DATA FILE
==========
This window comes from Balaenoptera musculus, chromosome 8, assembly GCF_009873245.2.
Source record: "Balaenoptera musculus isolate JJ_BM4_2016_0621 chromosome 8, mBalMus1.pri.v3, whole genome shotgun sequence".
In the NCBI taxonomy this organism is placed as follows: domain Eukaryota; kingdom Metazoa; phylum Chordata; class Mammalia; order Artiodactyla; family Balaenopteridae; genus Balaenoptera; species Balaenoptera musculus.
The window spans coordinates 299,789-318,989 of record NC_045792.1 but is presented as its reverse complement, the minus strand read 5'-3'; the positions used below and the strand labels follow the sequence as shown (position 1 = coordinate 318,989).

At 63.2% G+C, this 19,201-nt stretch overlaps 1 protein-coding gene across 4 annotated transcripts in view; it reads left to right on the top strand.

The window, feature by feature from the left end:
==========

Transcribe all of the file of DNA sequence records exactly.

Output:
This window comes from Balaenoptera musculus, chromosome 8, assembly GCF_009873245.2.
Source record: "Balaenoptera musculus isolate JJ_BM4_2016_0621 chromosome 8, mBalMus1.pri.v3, whole genome shotgun sequence".
In the NCBI taxonomy this organism is placed as follows: domain Eukaryota; kingdom Metazoa; phylum Chordata; class Mammalia; order Artiodactyla; family Balaenopteridae; genus Balaenoptera; species Balaenoptera musculus.
The window spans coordinates 299,789-318,989 of record NC_045792.1 but is presented as its reverse complement, the minus strand read 5'-3'; the positions used below and the strand labels follow the sequence as shown (position 1 = coordinate 318,989).

At 63.2% G+C, this 19,201-nt stretch overlaps 1 protein-coding gene across 4 annotated transcripts in view; it reads left to right on the top strand.

The window, feature by feature from the left end: